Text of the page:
They now had a big house they bought that included a guest house where the grandparents live on 2 acres in Rochester.  Kevin was now delivering supplies and pipe and general what not to drilling sites, some as much as 200 miles away.  They still had their RV and was paying $1800 a month for lot rent in a converted farmer's field. There was no power or water hookups. A water truck came twice a week to fill the portable showers (it cost extra for that) and the RV was powered by the onboard generator which meant the "park" was always noisy with the sound of idling engines droning on all night.  

Because the water truck rarely provided enough water for the site's showers, Once a week, they drove up to 100 miles to dump the waste tank and to fill up every container they could get their hands on with water.  Finding a place to dump their "brown" water was a challenge and expensive costing as much as $100. Illegal dumping was commonplace as was illegal camping.  She only went out for a few days to visit every few weeks or so and bring fresh bedding, clothes food and etc.

Last year, Kevin made over $100,000 and they figure to have the house paid off by the end of the year.  Kevin wanted to start applying for jobs in the Olympia area soon. They figured they would have the house paid off sometime early in 2014.

I guess the most shocking part of seeing Sherry is that she looked like she had aged 10 years. I am not sure how old she was but guessing she had to be in her early to mid 20's when we first started working together in 2006.  I jokingly said she should have bought a house in ND but she gave me a look that definitely said that was not an option. She then hinted another reason she was no longer working there was that is was starting to get scary there. She had seen way too many bad things go on in the diner.  Fights over food, showers, etc.  Even while staying there, she might go 2-3 days without seeing Kevin because of his working hours and it was just too much time alone dealing with customers that were getting meaner and meaner.

I got the impression in North Dakota's case, money is not the answer to everything.

I was hoping to get an update from them but I really don't know where they live. What the heck? I saw them every day at work for 6 years... Hope to have an update about their story some day.


  1. Hi Dave,

    This is a powerful account of the effects of fossil fuel + boom economy + desperate (I apologize to your friends; no dis intended) Americans simply wanting to pay off debt.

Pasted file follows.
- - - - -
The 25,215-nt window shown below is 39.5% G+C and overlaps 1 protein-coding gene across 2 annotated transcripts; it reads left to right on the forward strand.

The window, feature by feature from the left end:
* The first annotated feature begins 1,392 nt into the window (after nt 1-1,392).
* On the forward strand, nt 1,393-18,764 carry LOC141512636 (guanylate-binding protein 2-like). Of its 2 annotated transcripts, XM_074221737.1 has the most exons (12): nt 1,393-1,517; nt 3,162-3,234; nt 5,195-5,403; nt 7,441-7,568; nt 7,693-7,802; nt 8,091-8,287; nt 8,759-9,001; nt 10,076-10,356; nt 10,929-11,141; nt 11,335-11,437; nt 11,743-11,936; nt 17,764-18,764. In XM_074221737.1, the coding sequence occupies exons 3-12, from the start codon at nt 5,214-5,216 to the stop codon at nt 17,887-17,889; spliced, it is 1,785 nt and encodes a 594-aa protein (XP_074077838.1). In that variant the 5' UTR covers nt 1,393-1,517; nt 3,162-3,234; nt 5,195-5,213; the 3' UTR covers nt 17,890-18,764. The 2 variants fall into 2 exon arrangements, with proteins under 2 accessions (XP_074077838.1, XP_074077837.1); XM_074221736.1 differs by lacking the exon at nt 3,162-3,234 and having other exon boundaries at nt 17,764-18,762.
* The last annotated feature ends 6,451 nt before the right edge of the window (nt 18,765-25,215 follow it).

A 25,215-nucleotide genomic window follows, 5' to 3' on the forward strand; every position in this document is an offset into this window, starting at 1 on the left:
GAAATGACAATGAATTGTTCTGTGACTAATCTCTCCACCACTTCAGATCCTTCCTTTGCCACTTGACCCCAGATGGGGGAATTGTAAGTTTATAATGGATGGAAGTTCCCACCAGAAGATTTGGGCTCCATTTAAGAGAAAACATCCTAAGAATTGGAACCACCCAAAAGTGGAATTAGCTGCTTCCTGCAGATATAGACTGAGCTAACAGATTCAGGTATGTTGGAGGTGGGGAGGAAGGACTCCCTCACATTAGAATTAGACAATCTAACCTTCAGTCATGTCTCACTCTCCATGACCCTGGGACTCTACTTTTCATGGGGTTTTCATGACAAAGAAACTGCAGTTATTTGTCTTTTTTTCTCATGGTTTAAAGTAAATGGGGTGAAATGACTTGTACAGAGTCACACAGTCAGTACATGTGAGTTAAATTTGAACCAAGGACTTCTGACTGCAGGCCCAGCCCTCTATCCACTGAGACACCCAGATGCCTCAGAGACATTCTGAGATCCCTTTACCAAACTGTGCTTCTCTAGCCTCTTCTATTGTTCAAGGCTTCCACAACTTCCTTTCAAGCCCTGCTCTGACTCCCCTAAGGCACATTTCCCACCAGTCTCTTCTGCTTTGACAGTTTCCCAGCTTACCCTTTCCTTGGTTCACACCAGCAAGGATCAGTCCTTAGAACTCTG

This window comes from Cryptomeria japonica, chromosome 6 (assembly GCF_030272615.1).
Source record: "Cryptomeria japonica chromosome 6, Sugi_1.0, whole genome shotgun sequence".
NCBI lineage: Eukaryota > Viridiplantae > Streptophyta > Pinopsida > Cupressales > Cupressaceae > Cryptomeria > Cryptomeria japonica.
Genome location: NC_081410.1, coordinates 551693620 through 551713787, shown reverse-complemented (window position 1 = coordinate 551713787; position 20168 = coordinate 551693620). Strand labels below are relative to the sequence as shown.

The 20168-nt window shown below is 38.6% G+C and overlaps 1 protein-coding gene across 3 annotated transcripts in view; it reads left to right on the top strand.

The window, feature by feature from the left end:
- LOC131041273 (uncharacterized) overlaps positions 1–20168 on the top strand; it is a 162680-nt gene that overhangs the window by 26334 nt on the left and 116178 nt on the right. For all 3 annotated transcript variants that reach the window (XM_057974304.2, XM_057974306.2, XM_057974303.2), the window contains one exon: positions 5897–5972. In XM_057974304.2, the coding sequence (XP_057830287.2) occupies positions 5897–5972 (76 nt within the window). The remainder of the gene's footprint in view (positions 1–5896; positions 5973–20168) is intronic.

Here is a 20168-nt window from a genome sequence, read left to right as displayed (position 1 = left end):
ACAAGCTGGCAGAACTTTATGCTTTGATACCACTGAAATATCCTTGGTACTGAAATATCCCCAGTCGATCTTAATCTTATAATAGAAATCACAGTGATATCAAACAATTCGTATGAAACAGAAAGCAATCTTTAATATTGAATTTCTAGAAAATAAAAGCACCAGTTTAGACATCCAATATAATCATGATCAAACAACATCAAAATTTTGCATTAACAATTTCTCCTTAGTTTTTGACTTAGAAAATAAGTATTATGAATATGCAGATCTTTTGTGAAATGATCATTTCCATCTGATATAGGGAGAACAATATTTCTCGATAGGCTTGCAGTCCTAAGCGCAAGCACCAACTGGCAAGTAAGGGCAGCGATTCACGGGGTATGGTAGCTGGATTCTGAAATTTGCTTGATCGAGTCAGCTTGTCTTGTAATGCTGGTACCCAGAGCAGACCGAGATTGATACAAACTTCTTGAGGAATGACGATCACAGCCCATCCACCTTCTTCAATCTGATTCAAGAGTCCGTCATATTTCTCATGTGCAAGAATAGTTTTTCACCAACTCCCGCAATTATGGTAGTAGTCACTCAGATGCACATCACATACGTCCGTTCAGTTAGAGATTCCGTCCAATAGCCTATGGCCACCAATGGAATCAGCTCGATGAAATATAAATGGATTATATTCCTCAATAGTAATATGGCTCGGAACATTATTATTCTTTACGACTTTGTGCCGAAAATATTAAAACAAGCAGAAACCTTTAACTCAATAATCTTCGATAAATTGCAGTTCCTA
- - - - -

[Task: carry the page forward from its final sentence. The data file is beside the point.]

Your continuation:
Your story harkens the term "sustainable." Boom markets aren't sustainable--regardless of whether they last five or 25 years. They still end. They still crush dreams. They still cause havoc. Both during the boom's peak and after it falls into the dinosaur boneyard.

    I need to dig back in your blog and find some stuff about EVs and solar power. This fracking story was just too depressing.

    Keep up the good work. You have a very readable writing style.

    -- Curt Robbins

    1. Thanks for taking the time to reply. Glad you liked the article. I spent a short stint as a car salesman and saw first hand people buying up gas hogs because the price of gas dropped a quarter only to realize 6 months later it was a mistake cause gas went up 50 cents which explains the first line of the post.

      The title really comes from the trade offs of cheap gasoline verses destroying the entire region the oil is being sucked from. Most people from that area are pretty sure that things like ranching and farming will be affected for decades after the oil companies abandon town. It very much is like the young man who sells his soul to the devil for luck to win the jackpot. Eventually, it comes time to pay it back.

  2. I think the amount of flared gas in more like $1-2 million per day, not $1 billion. No company would ever waste $1 billion/day of any resource, as this would meet or exceed the total value of all oil produced in the entire US per day (ex: <10 million barrels/day @ <$100/barrel = <$1B/day).

    According to:

    The gas flaring is ~500 million cubic feet/day, which if my computations are correct has an approximate market value of roughly $1-2 million/day.

    1. thanks for your reply According to the link at the end of 2013, North Dakota alone was responsible for .31 Billion Cu Ft per day flared off which means a retail value of $3-4 million per day but that covers only North Dakota. My statement comes from an article read (should have referenced it and vetted it obviously) and that article also stated that flared output had tripled since the beginning of the year to now, so then output is likely over 10 Million per day in the region. The other part of the equation is market forces. Most of the gas is not likely to be sold domestically either. Asian markets pay 300-400% higher prices so maybe its 40 million a day wasted. Either way, the amounts are staggering and I think you will be surprised when 2014 year end totals roll in. Its too bad we can't get any real estimates of how much potable water was used in the process